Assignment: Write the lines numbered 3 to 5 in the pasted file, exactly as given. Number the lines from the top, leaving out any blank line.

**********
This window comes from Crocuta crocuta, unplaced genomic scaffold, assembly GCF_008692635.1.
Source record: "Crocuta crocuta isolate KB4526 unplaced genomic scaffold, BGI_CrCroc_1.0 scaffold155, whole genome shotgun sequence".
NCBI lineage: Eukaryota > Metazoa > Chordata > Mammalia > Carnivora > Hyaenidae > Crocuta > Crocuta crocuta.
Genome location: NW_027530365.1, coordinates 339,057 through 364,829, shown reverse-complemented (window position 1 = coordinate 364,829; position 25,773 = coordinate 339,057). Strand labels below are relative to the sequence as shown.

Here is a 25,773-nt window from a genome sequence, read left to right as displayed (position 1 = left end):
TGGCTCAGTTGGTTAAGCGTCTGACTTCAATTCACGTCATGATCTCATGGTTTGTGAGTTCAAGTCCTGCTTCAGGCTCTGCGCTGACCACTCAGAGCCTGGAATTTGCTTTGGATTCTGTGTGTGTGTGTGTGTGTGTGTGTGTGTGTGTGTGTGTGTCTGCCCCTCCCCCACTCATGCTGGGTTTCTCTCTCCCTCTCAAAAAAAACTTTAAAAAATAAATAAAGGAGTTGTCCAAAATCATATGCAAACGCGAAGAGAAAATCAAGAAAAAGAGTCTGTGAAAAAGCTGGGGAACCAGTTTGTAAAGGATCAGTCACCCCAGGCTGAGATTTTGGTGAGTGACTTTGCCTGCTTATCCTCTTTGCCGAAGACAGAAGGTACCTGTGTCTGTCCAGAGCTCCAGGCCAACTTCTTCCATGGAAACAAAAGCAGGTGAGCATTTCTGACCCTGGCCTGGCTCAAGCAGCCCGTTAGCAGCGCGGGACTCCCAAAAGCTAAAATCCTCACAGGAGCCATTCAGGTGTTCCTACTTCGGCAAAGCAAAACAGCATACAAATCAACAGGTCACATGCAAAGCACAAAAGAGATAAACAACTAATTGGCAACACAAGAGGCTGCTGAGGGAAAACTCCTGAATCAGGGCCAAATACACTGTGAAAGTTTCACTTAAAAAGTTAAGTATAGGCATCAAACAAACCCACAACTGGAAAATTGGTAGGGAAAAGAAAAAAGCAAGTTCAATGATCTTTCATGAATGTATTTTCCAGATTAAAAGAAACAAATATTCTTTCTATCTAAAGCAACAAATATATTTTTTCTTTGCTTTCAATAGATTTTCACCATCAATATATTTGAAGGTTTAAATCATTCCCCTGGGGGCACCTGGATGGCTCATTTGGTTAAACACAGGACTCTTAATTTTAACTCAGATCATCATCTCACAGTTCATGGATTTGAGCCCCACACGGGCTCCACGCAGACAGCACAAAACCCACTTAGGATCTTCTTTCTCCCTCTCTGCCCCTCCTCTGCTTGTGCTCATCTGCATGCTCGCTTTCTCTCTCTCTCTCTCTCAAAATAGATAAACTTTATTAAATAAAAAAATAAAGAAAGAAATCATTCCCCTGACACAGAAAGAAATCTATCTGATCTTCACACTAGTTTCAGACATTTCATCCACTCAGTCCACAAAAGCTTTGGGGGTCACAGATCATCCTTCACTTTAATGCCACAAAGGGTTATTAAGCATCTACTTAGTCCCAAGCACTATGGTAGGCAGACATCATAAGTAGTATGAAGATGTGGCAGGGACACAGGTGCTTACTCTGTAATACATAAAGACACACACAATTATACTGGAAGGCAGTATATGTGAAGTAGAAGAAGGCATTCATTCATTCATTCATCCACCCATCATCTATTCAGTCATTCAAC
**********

NCBI lineage: Eukaryota > Metazoa > Chordata > Mammalia > Carnivora > Hyaenidae > Crocuta > Crocuta crocuta.
Genome location: NW_027530365.1, coordinates 339,057 through 364,829, shown reverse-complemented (window position 1 = coordinate 364,829; position 25,773 = coordinate 339,057). Strand labels below are relative to the sequence as shown.

Here is a 25,773-nt window from a genome sequence, read left to right as displayed (position 1 = left end):